Euroresiuk

Art Music of the Renaisance II

There would be no musical inheritance from the great composers of Europe without patronage. In wealthy homes, as we noted last time, and even more with support from the Church, musicians worked to provide new sounds for the diet of regular worship in the chapels of noble families and in the great new gothic Cathedrals of the continent and the New World.

Cristobal de Morales (1500?-1553) was one such man. Born in Seville, trained there as a boy singer, he became chapel master of the Avila Cathedrals and of Plasencia. Already a priest, he entered into the Papal Chapel in Rome in 1535, leaving there ten years later to become chapel master of the Cathedral at Toledo, moving to Marchena and then in 1551 to Malaga where he died. He was known throughout Europe, his music published and performed in the major countries of the West.

He composed ‘in a coloristic and austere style for the express purpose of honouring God’ ( See http://www.carolinaclassical.com/ where you can hear some of his music – ‘austere’ indeed if not a trifle mournful and played there on a rather nasal organ! – look for ‘Spanish Early Music’ on their website).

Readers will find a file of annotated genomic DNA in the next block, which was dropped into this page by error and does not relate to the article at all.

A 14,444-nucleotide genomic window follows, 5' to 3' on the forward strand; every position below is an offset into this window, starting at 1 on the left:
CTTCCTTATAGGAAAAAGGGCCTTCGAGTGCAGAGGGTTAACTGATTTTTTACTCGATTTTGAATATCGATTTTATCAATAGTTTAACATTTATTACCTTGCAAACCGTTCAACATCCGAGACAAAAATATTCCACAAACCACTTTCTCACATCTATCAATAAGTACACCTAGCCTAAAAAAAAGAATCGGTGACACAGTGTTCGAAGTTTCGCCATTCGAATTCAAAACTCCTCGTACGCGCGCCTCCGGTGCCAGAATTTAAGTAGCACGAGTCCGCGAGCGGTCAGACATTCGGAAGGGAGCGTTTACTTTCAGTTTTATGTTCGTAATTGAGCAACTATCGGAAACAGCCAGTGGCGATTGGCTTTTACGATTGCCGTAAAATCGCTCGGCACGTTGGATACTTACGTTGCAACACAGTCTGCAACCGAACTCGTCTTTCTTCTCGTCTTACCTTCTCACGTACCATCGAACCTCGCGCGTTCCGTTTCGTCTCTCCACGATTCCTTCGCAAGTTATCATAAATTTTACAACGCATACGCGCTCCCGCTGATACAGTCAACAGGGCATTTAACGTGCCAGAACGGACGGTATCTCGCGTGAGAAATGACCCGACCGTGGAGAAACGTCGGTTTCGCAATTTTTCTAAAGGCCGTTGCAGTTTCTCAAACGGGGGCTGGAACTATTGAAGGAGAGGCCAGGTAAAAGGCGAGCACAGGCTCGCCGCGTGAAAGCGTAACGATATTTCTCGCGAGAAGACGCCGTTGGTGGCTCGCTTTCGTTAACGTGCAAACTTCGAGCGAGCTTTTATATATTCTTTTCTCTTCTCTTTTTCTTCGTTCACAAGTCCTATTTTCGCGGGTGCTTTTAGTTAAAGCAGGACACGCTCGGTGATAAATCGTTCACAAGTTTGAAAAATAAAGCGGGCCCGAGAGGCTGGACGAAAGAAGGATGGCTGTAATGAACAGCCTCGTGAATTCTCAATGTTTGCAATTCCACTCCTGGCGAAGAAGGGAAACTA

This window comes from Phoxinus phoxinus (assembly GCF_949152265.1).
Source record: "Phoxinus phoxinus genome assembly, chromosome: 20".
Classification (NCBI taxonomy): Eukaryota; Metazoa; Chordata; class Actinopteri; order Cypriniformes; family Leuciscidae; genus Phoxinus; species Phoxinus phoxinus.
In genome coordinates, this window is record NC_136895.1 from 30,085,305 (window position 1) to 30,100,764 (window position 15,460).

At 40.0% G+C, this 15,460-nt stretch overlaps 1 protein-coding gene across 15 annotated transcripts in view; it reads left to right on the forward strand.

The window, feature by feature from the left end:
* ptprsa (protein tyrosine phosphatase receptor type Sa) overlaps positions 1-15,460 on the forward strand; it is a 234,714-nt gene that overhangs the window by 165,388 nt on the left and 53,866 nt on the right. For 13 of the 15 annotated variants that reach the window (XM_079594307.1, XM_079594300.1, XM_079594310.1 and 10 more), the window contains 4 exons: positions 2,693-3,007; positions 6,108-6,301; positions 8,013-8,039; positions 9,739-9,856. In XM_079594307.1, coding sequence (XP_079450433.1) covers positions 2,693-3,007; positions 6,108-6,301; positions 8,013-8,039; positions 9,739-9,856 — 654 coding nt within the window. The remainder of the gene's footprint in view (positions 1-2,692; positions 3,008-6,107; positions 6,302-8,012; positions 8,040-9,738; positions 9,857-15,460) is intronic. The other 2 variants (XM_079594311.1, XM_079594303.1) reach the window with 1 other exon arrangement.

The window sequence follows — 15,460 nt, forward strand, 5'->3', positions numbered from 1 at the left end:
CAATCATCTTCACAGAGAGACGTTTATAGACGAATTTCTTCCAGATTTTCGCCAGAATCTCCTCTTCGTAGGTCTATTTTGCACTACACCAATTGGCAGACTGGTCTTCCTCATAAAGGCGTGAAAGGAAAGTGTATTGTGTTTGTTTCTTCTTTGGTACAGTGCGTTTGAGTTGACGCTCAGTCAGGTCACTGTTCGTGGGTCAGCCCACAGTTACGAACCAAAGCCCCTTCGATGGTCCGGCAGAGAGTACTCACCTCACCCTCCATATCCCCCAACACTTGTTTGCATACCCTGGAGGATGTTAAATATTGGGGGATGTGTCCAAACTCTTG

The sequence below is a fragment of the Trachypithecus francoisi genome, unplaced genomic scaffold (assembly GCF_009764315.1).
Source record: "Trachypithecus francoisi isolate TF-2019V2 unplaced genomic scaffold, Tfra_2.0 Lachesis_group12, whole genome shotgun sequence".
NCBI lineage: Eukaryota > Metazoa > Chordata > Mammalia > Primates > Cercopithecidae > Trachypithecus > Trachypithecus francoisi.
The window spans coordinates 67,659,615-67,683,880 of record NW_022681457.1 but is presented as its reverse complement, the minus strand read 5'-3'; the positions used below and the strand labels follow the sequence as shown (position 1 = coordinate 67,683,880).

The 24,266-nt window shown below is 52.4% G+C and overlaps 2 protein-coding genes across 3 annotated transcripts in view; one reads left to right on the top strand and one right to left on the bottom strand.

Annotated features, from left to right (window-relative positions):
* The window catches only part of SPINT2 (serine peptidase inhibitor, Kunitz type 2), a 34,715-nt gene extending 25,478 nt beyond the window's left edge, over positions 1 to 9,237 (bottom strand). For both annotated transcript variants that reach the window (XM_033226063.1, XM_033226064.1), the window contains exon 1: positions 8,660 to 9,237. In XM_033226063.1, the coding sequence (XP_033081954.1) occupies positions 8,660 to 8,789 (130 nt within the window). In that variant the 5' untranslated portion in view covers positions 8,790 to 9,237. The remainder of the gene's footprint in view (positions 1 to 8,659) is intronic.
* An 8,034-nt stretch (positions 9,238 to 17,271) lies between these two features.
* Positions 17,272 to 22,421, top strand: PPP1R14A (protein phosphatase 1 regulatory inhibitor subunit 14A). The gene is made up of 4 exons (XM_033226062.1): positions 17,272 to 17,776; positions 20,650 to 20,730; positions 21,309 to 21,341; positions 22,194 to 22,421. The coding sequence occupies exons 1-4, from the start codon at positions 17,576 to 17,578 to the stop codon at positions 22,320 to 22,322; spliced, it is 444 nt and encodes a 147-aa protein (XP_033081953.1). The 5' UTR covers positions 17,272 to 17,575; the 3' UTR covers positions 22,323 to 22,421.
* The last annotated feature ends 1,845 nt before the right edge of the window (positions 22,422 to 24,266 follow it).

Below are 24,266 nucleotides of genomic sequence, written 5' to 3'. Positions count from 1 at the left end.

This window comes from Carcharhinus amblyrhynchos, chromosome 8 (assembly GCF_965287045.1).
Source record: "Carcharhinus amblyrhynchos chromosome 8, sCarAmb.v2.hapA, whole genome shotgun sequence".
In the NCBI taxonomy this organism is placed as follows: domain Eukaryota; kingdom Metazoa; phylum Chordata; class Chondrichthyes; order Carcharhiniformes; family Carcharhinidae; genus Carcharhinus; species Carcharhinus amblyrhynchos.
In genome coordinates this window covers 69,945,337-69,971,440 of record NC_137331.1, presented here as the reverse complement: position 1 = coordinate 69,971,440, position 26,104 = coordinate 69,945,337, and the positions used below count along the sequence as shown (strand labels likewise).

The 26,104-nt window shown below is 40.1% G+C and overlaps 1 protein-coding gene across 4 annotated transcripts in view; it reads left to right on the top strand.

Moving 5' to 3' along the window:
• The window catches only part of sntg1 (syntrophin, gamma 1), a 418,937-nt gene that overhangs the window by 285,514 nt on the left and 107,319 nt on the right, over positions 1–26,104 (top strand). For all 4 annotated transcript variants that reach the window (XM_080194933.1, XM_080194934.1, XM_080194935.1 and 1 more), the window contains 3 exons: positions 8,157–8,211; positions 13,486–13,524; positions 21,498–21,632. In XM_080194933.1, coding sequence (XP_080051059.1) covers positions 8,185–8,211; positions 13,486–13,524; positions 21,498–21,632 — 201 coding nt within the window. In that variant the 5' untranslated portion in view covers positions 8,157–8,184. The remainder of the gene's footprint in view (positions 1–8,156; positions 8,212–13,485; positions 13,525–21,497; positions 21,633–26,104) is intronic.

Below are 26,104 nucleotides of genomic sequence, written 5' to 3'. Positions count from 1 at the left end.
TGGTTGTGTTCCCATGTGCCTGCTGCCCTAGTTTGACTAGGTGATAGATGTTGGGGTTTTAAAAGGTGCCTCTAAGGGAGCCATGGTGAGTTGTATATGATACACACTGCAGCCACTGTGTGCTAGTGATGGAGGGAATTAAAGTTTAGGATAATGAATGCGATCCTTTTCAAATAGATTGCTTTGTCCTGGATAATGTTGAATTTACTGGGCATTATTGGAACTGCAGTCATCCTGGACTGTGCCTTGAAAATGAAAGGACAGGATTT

De Morales was one of the teachers of Francisco Guerrero (1528-1599), the greatest representative of the Andalusian School. His music has been described as one of ‘serenity and gentle lyricism’ and his Spanish roots are more evident than the earlier music of this period. You can hear some of it on the website mentioned above and at once there is a lift and melodic shape to it compared to his more severe mentor.

His professional life centred around the Cathedrals of Jaen, Seville and Malaga, and his work – designed , he said, to enlighten souls and not to induce flattery – was published beyond Spain and included more than 100 motets and 20 masses.

His music is described as spiritual and mystical. Some of his secular songs can be found in the Songbook of Medinaceli and his discography can be seen on the Goldberg Music Portal website.

…we will no doubt return to this golden age of music, but I am impatient to move on to a period nearer to our own experience…

B.R.